ESL student paper comes in second at international conference

Posted: April 14, 2023
Connor Jenkins headshot in ESL lobby

Connor Jenkins, 2nd year PhD student at the ElectroScience Laboratory (ESL), received second place in the Ernest K. Smith USNC-URSI Student Paper Competition at the National Radio Science Meeting.

National Radio Science Meeting is an open scientific meeting sponsored by the U.S. National Committee (USNC) for the International Union of Radio Science (IURS). The USNC-URSI is appointed by the National Academies of Sciences, Engineering and Medicine, and represents U.S. radio scientists in URSI. Jenkins presented the paper at the National Radio Science Meeting in Boulder, Colorado. Even after having to unexpectedly present virtually, he finished in second and won a prize of $750.

His paper, "Dual-Layer Magnetoinductive Waveguide for Wearable Wireless Body Area Networks", introduces the first wearable magnetoinductive waveguide (MIW) for Wireless Body Area Networks that can tolerate mechanical failures and clothing transitions. The waveguide design enables robust, secure and unobtrusive communication across the human body for various applications.

MIWs placed in a planar way upon the human body are most promising but suffer from a large deterioration in minimum loss and operating bandwidth under mechanical failures and clothing transitions. In this work, the authors overcome both limitations via a novel dual-layer planar MIW design that uses two layers of resonant loops stacked upon each other. The paper also presents a 60-70 dB improvement in path loss over state-of-the-art Wireless Body Area Network technology.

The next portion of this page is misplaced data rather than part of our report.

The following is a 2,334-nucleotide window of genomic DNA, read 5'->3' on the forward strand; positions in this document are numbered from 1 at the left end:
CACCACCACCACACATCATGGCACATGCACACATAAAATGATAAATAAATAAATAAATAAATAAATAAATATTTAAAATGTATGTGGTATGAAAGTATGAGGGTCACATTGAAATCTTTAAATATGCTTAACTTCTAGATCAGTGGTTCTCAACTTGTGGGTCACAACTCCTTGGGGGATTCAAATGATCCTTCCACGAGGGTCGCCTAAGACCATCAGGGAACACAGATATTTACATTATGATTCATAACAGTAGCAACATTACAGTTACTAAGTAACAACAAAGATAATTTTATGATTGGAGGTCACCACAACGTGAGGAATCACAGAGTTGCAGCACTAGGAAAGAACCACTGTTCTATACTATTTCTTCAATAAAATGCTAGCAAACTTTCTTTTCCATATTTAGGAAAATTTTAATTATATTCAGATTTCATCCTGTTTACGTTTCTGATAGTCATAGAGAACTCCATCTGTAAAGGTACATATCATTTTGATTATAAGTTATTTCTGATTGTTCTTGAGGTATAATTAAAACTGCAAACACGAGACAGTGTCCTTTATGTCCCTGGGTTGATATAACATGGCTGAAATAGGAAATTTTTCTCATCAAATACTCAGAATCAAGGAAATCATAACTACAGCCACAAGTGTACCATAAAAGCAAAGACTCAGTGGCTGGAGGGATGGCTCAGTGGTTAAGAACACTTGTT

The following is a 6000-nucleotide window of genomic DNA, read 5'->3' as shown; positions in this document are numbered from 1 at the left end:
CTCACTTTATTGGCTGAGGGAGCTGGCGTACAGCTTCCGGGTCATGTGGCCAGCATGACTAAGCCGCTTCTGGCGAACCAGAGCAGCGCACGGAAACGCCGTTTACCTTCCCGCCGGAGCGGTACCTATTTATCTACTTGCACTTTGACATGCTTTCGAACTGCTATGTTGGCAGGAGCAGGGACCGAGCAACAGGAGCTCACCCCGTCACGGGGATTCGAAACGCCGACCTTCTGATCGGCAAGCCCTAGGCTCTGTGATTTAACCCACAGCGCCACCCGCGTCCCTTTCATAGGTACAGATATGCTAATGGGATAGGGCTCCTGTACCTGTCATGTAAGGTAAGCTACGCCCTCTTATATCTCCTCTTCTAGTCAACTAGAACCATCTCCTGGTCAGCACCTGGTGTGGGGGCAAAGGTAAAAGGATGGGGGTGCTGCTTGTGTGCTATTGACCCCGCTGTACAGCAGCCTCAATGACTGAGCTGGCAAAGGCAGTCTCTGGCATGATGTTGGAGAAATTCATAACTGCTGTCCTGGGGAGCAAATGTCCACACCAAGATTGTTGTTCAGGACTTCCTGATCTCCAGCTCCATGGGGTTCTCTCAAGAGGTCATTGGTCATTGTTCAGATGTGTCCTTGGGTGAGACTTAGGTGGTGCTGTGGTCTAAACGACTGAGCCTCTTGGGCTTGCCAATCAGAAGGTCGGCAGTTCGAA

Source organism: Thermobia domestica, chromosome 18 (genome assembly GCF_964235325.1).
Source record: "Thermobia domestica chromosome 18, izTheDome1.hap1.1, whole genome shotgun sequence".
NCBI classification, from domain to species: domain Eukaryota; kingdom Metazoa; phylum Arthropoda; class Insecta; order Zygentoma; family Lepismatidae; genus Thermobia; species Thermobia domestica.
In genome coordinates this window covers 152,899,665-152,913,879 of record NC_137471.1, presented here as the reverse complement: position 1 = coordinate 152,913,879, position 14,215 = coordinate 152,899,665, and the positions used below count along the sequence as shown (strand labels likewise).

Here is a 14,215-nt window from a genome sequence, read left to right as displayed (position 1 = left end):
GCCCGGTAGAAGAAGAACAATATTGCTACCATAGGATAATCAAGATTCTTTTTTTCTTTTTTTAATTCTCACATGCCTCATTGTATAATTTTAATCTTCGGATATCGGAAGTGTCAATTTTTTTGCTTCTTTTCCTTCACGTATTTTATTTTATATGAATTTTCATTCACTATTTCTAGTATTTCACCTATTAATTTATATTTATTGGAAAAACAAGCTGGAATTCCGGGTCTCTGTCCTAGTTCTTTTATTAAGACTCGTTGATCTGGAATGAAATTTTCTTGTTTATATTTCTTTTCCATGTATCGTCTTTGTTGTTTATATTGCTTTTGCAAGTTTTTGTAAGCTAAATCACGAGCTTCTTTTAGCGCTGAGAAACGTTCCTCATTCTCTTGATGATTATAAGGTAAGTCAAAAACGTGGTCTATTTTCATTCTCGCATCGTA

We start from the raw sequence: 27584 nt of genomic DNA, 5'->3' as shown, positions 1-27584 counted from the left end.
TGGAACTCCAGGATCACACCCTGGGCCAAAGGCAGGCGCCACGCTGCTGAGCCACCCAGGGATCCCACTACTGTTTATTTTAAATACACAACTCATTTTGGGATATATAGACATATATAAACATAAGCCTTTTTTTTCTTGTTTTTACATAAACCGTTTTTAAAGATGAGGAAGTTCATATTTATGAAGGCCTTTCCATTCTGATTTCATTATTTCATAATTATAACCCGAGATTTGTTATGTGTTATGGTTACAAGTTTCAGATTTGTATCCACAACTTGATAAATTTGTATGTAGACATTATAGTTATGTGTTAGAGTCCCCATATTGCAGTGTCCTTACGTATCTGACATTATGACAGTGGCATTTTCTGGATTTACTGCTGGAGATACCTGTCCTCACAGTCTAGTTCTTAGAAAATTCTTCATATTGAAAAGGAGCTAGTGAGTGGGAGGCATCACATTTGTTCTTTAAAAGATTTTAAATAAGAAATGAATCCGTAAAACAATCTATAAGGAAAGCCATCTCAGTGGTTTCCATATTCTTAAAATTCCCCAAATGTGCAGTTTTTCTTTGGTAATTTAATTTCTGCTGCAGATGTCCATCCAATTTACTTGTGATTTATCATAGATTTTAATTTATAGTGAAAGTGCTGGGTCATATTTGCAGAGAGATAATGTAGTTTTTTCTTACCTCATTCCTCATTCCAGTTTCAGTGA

Jenkins is a member of the Wearable and Implantable Technologies (WIT) Group at ESL and advised by Professor Asimina Kiourti.

“This is a very well-deserved recognition for Connor,” said Asimina Kiourti. “He has worked really hard on his magnetoinductive waveguide research over the last two years.”

 The WIT Group carries out interdisciplinary research at the intersection of electromagnetics, sensors, and medicine. They develop wearables and implants that outperform the existing devices in terms of seamlessness, capabilities and performance.